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Fauzia Minallah is an Islamabad-based artist, environmentalist and writer. She has been a vocal advocate for conservation of the area’s unique cultural heritage.

She is also the director for Funkor, a children’s arts centre. Through her work, she aims to democratise art education, making it accessible to children from low-income backgrounds. Dawn spoke to Fauzia about her work.

Q. How did you come up with the idea for Funkor?

A. The word ‘Funkor’ is a combination of two words ‘fun’ which means art or talent in Urdu and ‘kor’ which means home in Pashto. So Funkor is the home for children’s art. We launched the website for Funkor in 2002 but the realisation came to me in 2001, after 9/11, that the world is changing. As a mother of two boys, I wanted to create a better world for children. Now I distribute my illustrated books to children through this website. So far, 10,000 books have been given to under-privileged children in different schools.

Q. How many books have you written and illustrated for children?

A. I started with ‘Amai’s Wish’. Amai is the Balochi word for mother and her wish is that children inherit a better world. The second one was Sadako’s Prayer, which is also available in Japanese and was published by an NGO called ANT Hiroshima. This book was also translated to Dari, Pushto, Urdu and Torwali - a language spoken in the Kohistan area of Swat.

These were followed by Bano, Billo and Amai, a book about paper dolls of Pakistan, and Amai and the Banyan Tree. Both these books were published by Oxford University Press.

‘Titli and the Music of Hope’ was published by National Book Trust of India, and is only available in India. The book ‘Children of Light’, and ‘Amai’s Wish’, were both self-published. People can contact me for these.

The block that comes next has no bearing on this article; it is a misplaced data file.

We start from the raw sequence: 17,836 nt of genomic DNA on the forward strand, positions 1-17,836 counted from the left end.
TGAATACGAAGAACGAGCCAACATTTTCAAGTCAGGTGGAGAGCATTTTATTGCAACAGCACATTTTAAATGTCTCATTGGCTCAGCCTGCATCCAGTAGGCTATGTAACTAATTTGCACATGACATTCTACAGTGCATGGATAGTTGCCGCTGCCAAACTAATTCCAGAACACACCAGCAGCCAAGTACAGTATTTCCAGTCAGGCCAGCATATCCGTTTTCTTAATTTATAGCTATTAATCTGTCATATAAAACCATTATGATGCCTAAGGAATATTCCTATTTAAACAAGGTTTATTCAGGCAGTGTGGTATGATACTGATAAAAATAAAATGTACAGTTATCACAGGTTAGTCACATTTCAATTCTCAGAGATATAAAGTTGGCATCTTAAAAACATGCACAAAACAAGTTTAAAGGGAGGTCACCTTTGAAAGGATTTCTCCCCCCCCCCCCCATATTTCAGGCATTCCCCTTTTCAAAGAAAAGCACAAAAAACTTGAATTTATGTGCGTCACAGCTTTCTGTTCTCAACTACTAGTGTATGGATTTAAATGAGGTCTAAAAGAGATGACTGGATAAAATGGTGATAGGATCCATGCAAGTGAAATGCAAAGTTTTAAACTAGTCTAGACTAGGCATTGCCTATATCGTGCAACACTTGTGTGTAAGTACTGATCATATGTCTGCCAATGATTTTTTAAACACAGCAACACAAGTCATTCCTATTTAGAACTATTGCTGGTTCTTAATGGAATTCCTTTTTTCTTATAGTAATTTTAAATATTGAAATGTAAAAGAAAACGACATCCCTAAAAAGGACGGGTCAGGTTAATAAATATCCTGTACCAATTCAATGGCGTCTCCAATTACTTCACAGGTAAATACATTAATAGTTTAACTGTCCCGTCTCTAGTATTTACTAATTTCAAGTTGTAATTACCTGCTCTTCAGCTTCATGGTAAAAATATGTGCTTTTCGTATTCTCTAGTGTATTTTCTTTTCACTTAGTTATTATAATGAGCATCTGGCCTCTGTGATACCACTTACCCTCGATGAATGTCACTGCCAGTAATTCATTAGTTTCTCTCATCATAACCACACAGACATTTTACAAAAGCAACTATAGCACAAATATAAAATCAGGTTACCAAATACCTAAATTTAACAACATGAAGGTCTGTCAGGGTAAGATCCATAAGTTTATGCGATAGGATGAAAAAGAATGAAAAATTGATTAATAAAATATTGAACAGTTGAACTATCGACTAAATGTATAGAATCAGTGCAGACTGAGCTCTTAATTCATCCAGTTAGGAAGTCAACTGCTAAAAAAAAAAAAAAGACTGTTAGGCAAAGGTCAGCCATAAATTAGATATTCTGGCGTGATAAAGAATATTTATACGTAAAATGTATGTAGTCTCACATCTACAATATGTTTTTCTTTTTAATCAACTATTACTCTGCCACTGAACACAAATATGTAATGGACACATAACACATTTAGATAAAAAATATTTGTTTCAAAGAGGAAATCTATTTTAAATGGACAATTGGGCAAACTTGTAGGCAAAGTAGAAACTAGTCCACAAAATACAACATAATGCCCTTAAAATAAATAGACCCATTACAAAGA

Q. In addition to Islamabad’s ancient heritage, what else have you written on?

A. I have written two books on this region ‘Chitarkari and Banyans - engravings on stone’, published in 2010 and ‘Glimpses into Islamabad’s Soul’ published in 2007. The first book is about Gandhara art and the second about Islamabad’s ancient natural and cultural heritage.

I am from Sirikot, which is a two-hour drive from Islamabad and 40 minutes away from Taxila. While I am a proud Muslim, I am also a South Asian and cannot disown my heritage which includes the ancient Buddhist civilisation of Gandhara.

Q. What have you been working on lately?

A. Last week, I showed my work at the Children’s Literature Festival at Karachi Arts Council. I made a special animated tribute for the children of Army Public School Peshawar. Ten children, survivors of the attack, attended the festival.

The animation is called ‘Amai’s Paintings of Peace’ and talks about a world for children where there is love and respect for all, irrespective of their religion, caste or creed. It is a vision of a place where mothers don’t have to lose their children.

Published in Dawn March 20th, 2015

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